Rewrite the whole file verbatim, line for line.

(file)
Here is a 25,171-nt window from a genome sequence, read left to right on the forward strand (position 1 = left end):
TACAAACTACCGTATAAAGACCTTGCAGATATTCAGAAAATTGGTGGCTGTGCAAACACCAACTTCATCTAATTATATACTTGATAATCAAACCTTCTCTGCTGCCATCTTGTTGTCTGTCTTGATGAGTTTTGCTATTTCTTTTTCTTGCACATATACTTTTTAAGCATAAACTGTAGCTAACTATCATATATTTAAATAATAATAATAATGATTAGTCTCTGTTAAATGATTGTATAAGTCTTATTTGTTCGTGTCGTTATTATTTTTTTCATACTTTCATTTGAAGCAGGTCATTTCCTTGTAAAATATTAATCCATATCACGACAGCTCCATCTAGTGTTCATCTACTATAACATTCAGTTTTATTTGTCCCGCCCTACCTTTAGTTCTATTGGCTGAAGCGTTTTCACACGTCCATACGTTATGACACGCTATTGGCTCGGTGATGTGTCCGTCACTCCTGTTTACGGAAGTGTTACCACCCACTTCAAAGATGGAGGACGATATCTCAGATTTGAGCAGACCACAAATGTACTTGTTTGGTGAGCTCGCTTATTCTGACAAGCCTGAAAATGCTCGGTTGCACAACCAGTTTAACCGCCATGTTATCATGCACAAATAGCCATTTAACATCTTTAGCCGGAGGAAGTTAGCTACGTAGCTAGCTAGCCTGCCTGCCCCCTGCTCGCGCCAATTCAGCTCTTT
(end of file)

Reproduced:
Here is a 25,171-nt window from a genome sequence, read left to right on the forward strand (position 1 = left end):
TACAAACTACCGTATAAAGACCTTGCAGATATTCAGAAAATTGGTGGCTGTGCAAACACCAACTTCATCTAATTATATACTTGATAATCAAACCTTCTCTGCTGCCATCTTGTTGTCTGTCTTGATGAGTTTTGCTATTTCTTTTTCTTGCACATATACTTTTTAAGCATAAACTGTAGCTAACTATCATATATTTAAATAATAATAATAATGATTAGTCTCTGTTAAATGATTGTATAAGTCTTATTTGTTCGTGTCGTTATTATTTTTTTCATACTTTCATTTGAAGCAGGTCATTTCCTTGTAAAATATTAATCCATATCACGACAGCTCCATCTAGTGTTCATCTACTATAACATTCAGTTTTATTTGTCCCGCCCTACCTTTAGTTCTATTGGCTGAAGCGTTTTCACACGTCCATACGTTATGACACGCTATTGGCTCGGTGATGTGTCCGTCACTCCTGTTTACGGAAGTGTTACCACCCACTTCAAAGATGGAGGACGATATCTCAGATTTGAGCAGACCACAAATGTACTTGTTTGGTGAGCTCGCTTATTCTGACAAGCCTGAAAATGCTCGGTTGCACAACCAGTTTAACCGCCATGTTATCATGCACAAATAGCCATTTAACATCTTTAGCCGGAGGAAGTTAGCTACGTAGCTAGCTAGCCTGCCTGCCCCCTGCTCGCGCCAATTCAGCTCTTT